February 7, 2022

What follows is an explanation of projects in my GitHub repositories.



Sculler is an iOS app for rowers that enables them to race their best 2k possible. It does this by showing them in real time, the optimal boat speed at which they need to be rowing at to achieve their goal. “Optimal” means “the speed that will hit my goal exactly”. This is important because when dealing with a difficult goal, the rower doesn’t want to go too slow, since the goal won’t be met, but also runs the risk of going too fast and burning out.

It is useful to be able to ask the question: “Given where I am in this race, at what pace should I row to neither burn out, nor fall behind?”. At every second of the race, Sculler will show a gauge, which holds the answer to that question.

It also includes an Apple Watch app, which writes a workout to the Health app and will show the rower’s heartrate on the screen as they row.

Sculler is written in Swift and C++, and uses SwiftUI for 100% of the interface (ie. no meaningful use of UIKit).


This was a CocoaPod I wrote not long after iOS 7 came out. The goal was to create an absolutely brain-dead way to utilize the UIMotionEffect API to make a view appear as if it was floating above the screen or recessed behind it (much like the app icons on the homepage).

I’d wished I could simply specify a property on a view to specify its “elevation” rather than write a lot of code using the UIMotionEffect API.

I was able to write a category on UIView to do this. It added an extra parallaxIntensity property to all UIViews (Naming properties is hard. It wasn’t until later when I saw the word “Elevation” in Google’s material design that I wished I’d named my property the same.). This was also settable via Interface Builder so no coding was necessary.

To make this work, I used associated objects using the Objective-C Runtime API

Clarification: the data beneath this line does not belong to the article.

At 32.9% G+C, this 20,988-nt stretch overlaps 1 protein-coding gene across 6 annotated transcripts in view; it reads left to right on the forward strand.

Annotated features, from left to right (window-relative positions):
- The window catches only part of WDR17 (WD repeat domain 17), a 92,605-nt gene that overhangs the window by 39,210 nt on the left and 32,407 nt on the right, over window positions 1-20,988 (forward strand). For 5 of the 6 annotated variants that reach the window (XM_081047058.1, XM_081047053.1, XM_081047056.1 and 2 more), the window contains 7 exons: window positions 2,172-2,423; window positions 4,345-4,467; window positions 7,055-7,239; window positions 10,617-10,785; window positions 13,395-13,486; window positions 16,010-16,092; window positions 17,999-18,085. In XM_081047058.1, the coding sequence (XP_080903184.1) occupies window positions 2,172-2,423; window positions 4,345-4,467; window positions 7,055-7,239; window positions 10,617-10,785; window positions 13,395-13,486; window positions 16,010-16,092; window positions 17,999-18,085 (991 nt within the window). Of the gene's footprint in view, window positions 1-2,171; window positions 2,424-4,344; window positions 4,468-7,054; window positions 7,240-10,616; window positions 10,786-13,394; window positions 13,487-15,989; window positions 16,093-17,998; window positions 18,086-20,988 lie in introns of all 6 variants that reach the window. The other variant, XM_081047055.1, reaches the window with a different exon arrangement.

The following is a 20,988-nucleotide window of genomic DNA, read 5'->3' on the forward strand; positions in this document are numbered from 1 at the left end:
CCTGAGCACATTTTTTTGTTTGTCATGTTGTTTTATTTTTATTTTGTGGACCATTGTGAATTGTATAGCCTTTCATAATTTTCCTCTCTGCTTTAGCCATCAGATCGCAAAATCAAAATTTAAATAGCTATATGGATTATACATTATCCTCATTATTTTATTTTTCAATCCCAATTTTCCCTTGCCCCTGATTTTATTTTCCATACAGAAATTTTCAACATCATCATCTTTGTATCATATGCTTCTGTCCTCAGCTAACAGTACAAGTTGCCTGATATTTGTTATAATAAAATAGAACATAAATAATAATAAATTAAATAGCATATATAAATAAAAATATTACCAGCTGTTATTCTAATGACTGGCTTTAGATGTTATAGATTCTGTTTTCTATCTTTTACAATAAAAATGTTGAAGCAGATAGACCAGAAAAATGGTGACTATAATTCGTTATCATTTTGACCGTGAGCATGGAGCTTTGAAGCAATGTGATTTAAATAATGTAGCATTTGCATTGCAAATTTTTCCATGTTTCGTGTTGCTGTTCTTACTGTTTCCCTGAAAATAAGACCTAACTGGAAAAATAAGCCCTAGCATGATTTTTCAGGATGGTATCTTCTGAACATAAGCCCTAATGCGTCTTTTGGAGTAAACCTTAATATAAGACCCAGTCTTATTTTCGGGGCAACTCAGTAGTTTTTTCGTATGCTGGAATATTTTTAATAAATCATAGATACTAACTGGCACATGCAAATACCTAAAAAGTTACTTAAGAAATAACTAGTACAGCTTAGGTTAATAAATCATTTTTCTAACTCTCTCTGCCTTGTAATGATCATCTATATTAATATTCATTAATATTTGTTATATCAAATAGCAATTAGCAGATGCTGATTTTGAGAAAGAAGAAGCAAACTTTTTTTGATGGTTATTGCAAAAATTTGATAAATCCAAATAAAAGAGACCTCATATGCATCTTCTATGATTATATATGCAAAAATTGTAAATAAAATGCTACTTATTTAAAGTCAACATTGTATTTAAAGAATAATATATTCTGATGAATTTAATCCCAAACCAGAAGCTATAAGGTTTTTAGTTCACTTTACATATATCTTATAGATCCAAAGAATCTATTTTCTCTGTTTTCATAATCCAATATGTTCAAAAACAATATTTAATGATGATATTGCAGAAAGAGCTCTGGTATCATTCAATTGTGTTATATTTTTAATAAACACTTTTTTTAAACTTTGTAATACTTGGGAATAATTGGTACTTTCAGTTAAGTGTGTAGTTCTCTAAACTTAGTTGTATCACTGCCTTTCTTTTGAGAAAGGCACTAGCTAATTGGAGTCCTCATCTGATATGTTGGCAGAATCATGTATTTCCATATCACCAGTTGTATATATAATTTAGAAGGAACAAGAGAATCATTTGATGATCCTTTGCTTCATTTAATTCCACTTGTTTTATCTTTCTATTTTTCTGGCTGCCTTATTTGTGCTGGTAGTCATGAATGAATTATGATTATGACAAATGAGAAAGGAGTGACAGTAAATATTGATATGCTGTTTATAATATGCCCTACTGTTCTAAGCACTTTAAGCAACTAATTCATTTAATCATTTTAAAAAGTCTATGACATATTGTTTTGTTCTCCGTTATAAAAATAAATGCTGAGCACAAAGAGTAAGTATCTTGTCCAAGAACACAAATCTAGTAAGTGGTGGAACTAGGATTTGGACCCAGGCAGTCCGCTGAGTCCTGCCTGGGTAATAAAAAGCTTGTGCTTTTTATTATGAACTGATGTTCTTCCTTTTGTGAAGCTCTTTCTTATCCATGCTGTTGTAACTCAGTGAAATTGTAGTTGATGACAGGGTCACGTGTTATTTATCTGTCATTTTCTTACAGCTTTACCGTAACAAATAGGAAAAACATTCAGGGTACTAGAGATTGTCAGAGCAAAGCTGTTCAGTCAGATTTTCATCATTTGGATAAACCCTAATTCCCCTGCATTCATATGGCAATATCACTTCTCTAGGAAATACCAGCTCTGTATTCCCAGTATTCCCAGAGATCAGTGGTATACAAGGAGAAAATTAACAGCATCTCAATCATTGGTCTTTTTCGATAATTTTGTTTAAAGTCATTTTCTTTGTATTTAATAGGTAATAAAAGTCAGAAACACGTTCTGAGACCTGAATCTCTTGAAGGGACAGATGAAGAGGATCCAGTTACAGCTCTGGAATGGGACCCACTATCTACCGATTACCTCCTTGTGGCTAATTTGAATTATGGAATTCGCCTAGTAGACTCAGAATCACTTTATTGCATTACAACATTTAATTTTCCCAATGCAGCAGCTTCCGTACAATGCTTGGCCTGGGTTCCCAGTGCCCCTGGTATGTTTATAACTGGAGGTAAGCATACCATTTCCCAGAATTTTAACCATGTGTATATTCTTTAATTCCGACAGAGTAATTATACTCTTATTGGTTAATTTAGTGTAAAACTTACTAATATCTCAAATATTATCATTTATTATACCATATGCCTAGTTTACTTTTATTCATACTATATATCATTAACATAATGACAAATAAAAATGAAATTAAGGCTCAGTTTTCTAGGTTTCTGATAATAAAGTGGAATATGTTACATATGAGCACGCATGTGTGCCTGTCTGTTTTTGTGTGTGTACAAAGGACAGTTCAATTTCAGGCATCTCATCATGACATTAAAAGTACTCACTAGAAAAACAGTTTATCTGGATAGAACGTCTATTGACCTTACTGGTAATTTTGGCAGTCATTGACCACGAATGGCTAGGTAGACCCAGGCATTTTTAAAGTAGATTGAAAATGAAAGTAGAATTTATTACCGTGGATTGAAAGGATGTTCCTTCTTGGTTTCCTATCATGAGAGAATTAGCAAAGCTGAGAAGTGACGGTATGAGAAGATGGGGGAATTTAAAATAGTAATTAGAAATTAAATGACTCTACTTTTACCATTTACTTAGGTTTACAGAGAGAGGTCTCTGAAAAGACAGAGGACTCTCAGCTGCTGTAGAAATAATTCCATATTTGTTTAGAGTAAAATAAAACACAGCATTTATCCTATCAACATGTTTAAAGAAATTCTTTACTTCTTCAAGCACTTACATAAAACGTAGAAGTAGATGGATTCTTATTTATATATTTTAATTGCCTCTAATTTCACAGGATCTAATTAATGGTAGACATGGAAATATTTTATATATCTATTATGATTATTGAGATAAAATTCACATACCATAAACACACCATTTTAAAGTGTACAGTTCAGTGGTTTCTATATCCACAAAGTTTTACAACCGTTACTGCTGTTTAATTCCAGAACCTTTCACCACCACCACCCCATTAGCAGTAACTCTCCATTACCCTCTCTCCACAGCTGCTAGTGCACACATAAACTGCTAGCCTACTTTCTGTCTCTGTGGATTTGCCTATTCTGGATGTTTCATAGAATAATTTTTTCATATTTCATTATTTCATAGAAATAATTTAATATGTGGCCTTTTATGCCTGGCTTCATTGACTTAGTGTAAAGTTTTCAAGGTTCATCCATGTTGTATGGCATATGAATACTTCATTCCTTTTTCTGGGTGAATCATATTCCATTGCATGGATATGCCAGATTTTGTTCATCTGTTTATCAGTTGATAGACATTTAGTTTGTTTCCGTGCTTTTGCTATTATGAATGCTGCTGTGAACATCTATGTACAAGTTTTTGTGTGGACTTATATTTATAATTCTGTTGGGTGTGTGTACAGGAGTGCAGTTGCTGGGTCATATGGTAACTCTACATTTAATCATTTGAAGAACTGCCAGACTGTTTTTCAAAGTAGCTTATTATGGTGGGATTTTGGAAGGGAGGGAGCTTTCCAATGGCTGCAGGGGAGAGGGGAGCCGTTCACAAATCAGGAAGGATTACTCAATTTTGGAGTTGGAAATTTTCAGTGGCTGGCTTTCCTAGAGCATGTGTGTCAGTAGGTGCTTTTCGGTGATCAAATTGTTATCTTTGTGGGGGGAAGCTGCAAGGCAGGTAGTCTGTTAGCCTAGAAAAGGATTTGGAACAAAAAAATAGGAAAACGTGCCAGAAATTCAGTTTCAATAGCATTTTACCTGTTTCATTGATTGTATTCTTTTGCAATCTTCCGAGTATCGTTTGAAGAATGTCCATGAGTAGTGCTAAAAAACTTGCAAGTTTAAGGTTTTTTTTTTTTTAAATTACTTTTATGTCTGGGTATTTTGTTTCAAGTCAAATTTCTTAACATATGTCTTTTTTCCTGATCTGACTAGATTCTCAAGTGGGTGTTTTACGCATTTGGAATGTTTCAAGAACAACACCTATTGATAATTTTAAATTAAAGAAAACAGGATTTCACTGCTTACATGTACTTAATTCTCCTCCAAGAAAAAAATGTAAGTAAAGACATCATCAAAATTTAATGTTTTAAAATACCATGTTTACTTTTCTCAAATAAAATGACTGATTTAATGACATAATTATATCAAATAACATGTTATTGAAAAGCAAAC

Phoenix Draw

I worked in Elixir full-time for 18 months and it profoundly changed how I think about writing multithreaded code.

Phoenix Draw is a small collaborative white-boarding app in Elixir that uses WebSockets to communicate all the pen-strokes to the other sites in realtime. Elixir is a natural fit for WebSockets and I was quite impressed at how responsive the resulting app was.

Running Example:

NOTE: there is a small delay as heroku starts the app

For a quick demo, open up two browser windows and start drawing in one. But for a really good time, send the site to a friend. It’s a lot of fun when you both draw together.



This is a Ruby extension that extends the language to provide support for Lisp-style Conditions and Restarts.

After reading the Beyond Exception Handling: Conditions and Restarts chapter of Practical Common Lisp I became very jealous of Common Lisp’s notion of exception handling. Rather than pop the stack up to a catching point, code could provide recovery code for any exception that might occur and that code would be executed at the place in the stack where the exceptional situation was created.

I thought I might be able to provide this facility in a very Ruby-ish way. I largely succeeded in that I could make the recovery code execute in the context of the stack frame where the exception was raised. However, I couldn’t prevent the exception from executing all the ensure cases when the exception was raised which would be required to have a system like Lisp’s.

All in all, I learned a lot about exception-handling in Ruby, and writing native extensions.

Rake Subproject

While I was working on building code in Rake, I had need of the ability to call one Rake project as a sub-project of another Rake project. With that in mind, I made a gem that would expose all the tasks in a Rake subproject to the Rake superproject with a simple subproject command inside the super-project.


I contributed code to the Rake project which added the ability to cap the number of MultiTasks that would execute simultaneously.

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